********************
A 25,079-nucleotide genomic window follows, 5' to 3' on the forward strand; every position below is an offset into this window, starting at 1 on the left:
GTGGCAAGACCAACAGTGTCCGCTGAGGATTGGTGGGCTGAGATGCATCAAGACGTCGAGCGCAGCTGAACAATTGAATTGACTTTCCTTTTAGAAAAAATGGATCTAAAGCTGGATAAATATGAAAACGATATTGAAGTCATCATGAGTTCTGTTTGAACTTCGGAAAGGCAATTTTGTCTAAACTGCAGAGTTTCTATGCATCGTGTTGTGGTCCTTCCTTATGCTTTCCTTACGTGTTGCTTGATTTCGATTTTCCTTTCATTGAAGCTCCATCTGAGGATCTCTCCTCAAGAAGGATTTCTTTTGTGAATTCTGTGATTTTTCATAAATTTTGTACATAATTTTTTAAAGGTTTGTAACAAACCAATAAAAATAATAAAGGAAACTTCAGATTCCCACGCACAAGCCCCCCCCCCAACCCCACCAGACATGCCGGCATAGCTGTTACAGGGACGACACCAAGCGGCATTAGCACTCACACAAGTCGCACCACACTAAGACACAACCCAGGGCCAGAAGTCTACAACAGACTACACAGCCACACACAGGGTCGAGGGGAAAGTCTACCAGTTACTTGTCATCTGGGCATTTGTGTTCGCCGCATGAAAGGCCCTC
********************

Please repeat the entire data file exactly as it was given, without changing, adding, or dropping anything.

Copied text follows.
A 25,079-nucleotide genomic window follows, 5' to 3' on the forward strand; every position below is an offset into this window, starting at 1 on the left:
GTGGCAAGACCAACAGTGTCCGCTGAGGATTGGTGGGCTGAGATGCATCAAGACGTCGAGCGCAGCTGAACAATTGAATTGACTTTCCTTTTAGAAAAAATGGATCTAAAGCTGGATAAATATGAAAACGATATTGAAGTCATCATGAGTTCTGTTTGAACTTCGGAAAGGCAATTTTGTCTAAACTGCAGAGTTTCTATGCATCGTGTTGTGGTCCTTCCTTATGCTTTCCTTACGTGTTGCTTGATTTCGATTTTCCTTTCATTGAAGCTCCATCTGAGGATCTCTCCTCAAGAAGGATTTCTTTTGTGAATTCTGTGATTTTTCATAAATTTTGTACATAATTTTTTAAAGGTTTGTAACAAACCAATAAAAATAATAAAGGAAACTTCAGATTCCCACGCACAAGCCCCCCCCCCAACCCCACCAGACATGCCGGCATAGCTGTTACAGGGACGACACCAAGCGGCATTAGCACTCACACAAGTCGCACCACACTAAGACACAACCCAGGGCCAGAAGTCTACAACAGACTACACAGCCACACACAGGGTCGAGGGGAAAGTCTACCAGTTACTTGTCATCTGGGCATTTGTGTTCGCCGCATGAAAGGCCCTC